UNHR – June 17, 2020
UN experts* today warned that reliance on foreign actors has contributed to the escalation of the conflict in Libya and undermined prospects for a peaceful resolution, “all at a tragic cost for the local population”.
The UN Working Group on the use of mercenaries expressed alarm at widespread reports about the use of mercenaries and related actors, particularly since the start of the offensive by the Libyan National Army (LNA) to seize the capital Tripoli in April 2019.
“This is a breach of the existing arms embargo imposed by the UN Security Council which includes a prohibition on the provision of armed mercenary personnel, as well as a breach of the International Convention against the Recruitment, Use, Financing and Training of Mercenaries to which Libya is party,” said Chris Kwaja, who chairs the Working Group.
The UN Working Group noted that both the Government of National Accord (GNA) and the LNA have relied on third-country nationals to support military operations, including Russian private military personnel, and Syrian, Chadian and Sudanese mercenaries.
“Parties to the conflict in Libya and the States supporting them should immediately stop recruiting, funding and deploying mercenaries and related actors to sustain hostilities,” the Working Group said. “The deployment of mercenaries to Libya only adds to the multitude and opacity of armed groups and other actors operating in a context of impunity.”
Reports have emerged that Turkey has engaged in large-scale recruitment and transfer of Syrian fighters to take part in hostilities in support of the GNA. “These fighters were recruited through armed factions affiliated with the Syrian National Army that have been accused of serious human rights abuses in Syria,” Kwaja said.
Thousands of Syrian men, including boys under 18 years, have reportedly been sent to Libya via Turkey in recent months. “We are concerned that these children come from an extremely vulnerable social and economic situation and are being exploited for the purpose of recruitment as mercenaries,” he added.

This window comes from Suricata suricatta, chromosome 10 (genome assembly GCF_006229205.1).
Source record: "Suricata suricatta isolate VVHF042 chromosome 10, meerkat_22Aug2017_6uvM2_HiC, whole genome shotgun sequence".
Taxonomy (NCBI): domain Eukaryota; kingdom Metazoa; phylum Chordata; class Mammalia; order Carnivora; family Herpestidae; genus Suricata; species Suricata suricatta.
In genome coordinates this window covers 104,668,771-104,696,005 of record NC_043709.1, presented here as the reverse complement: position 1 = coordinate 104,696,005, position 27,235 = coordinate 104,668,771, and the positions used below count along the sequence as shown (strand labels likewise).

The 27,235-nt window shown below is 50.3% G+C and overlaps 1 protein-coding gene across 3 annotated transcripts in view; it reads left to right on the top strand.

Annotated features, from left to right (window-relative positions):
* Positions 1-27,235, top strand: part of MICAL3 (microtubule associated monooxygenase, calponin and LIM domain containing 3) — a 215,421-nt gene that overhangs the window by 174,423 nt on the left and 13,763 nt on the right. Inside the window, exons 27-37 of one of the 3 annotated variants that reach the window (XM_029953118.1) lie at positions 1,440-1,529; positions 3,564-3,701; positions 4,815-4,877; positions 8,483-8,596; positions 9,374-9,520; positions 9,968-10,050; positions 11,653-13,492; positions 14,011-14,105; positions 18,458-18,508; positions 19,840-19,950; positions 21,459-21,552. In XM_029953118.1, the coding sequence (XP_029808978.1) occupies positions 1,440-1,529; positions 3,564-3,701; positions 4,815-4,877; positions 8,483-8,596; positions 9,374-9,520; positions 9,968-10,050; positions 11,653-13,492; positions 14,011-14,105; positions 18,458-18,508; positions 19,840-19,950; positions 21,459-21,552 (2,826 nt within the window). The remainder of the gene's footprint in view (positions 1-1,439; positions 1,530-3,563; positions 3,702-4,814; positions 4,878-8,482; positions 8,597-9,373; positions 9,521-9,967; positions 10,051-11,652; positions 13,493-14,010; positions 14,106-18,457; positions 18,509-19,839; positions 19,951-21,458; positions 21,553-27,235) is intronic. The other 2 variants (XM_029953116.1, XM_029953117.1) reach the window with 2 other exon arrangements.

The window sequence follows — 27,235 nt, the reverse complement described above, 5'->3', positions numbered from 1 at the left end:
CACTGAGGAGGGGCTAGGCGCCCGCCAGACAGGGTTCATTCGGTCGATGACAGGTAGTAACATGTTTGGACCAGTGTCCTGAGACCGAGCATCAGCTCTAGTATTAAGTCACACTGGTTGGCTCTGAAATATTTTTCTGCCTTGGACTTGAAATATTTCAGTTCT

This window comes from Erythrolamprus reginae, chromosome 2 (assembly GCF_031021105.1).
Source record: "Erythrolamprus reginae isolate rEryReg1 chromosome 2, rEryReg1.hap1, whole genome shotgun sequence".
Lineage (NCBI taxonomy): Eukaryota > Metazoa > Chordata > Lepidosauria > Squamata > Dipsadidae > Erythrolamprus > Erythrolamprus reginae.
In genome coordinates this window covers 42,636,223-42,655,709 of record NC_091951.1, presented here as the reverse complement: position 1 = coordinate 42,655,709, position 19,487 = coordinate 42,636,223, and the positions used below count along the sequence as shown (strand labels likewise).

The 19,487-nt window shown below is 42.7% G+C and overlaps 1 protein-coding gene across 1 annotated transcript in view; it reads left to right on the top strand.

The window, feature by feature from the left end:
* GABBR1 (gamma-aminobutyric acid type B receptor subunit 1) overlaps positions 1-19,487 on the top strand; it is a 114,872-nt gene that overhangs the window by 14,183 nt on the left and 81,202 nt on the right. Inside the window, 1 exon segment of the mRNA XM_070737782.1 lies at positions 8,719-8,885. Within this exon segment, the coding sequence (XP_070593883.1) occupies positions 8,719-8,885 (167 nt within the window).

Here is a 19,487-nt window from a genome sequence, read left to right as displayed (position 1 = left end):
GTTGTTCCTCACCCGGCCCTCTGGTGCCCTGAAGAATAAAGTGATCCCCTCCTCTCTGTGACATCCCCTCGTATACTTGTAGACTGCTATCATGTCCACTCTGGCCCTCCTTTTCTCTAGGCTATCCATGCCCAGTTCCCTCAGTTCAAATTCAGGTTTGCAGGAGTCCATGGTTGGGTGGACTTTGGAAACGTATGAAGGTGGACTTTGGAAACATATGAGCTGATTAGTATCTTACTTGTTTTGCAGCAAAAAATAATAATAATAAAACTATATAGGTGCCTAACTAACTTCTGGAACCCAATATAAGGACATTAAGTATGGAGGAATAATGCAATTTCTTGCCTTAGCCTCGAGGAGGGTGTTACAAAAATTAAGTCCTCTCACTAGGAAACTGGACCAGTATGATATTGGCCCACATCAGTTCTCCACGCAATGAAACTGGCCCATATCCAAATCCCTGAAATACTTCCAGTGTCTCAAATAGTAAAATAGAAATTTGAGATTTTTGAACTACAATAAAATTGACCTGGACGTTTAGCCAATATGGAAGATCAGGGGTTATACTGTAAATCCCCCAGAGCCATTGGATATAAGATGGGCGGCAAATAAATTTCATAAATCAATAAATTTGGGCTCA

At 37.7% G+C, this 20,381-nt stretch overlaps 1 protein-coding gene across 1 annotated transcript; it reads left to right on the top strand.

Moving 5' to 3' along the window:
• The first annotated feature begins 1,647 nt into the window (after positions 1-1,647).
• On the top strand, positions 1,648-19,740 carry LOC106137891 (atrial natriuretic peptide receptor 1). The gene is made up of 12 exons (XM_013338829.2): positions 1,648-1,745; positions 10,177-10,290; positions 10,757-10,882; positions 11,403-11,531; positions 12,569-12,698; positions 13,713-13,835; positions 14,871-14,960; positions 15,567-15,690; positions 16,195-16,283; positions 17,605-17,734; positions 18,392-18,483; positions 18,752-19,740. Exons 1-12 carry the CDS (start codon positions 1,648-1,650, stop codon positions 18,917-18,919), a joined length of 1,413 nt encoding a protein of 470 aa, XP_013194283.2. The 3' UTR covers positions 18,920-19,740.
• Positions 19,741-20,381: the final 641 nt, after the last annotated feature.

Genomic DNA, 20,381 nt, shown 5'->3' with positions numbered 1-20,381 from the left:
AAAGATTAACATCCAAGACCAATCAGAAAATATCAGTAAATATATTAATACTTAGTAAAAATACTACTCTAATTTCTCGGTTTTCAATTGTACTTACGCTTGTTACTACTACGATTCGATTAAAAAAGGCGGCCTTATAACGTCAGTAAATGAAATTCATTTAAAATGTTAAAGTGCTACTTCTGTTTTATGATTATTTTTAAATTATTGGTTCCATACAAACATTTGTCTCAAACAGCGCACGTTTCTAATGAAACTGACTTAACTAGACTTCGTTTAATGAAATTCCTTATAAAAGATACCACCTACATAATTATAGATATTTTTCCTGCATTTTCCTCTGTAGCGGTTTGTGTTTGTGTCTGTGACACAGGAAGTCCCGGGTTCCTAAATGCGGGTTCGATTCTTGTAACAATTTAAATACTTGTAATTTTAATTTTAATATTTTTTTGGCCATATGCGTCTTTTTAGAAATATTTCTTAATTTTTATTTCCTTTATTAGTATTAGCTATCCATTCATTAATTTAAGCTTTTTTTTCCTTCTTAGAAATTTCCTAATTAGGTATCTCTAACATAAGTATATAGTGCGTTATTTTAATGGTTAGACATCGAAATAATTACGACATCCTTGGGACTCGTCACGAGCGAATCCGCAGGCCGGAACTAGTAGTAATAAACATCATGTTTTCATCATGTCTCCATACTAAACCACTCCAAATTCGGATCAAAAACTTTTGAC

The Working Group also expressed concerns at recent reports that Syrian fighters were now being used by both the GNA and the LNA.
Further, Russian private military personnel were reportedly deployed on the Tripoli frontline to support the LNA as snipers and to direct artillery fire from at least September 2019 to May 2020 when reports about their withdrawal emerged. The name of one company, the Wagner Group, has been cited in connection with this deployment. In September 2019, some of the personnel allegedly arbitrarily detained five civilians and summarily executed three of them in al-Sbeaa village near Tripoli.
“We urge the Governments concerned to investigate all allegations of human rights violations and abuses committed or facilitated by such actors, to hold perpetrators accountable, and to provide access to effective remedies for victims,” the experts said.
“The use of these fighters is all the more concerning in the current COVID-19 pandemic. Sending them to a conflict zone shows complete disregard for the health and safety of the Libyan civilian population that has been left severely ill-prepared to face the health crisis.”
The experts have also conveyed their concerns directly to the Governments of Libya, Turkey and the Russian Federation, as well as to the Libyan National Army.
(*) The Working Group on the use of mercenaries is comprised of five independent experts: Chris Kwaja (Chair-Rapporteur), Jelena Aparac, Lilian Bobea, Sorcha MacLeod, and Saeed Mokbil.
This statement has been endorsed by Agnès Callamard, ; Nils Melzer,; and the : Ms. Leigh Toomey (Chair-Rapporteur), Ms. Elina Steinerte (Vice-Chair), Mr. José Antonio Guevara Bermúdez, Mr. Sètondji Roland Adjovi and Mr. Seong-Phil Hong.
The Working Groups and Special Rapporteurs are part of what is known as the Special Procedures of the Human Rights Council. Special Procedures, the largest body of independent experts in the UN Human Rights system, is the general name of the Council’s independent fact-finding and monitoring mechanisms that address either specific country situations or thematic issues in all parts of the world. Special Procedures’ experts work on a voluntary basis; they are not UN staff and do not receive a salary for their work. They are independent from any government or organization and serve in their individual capacity.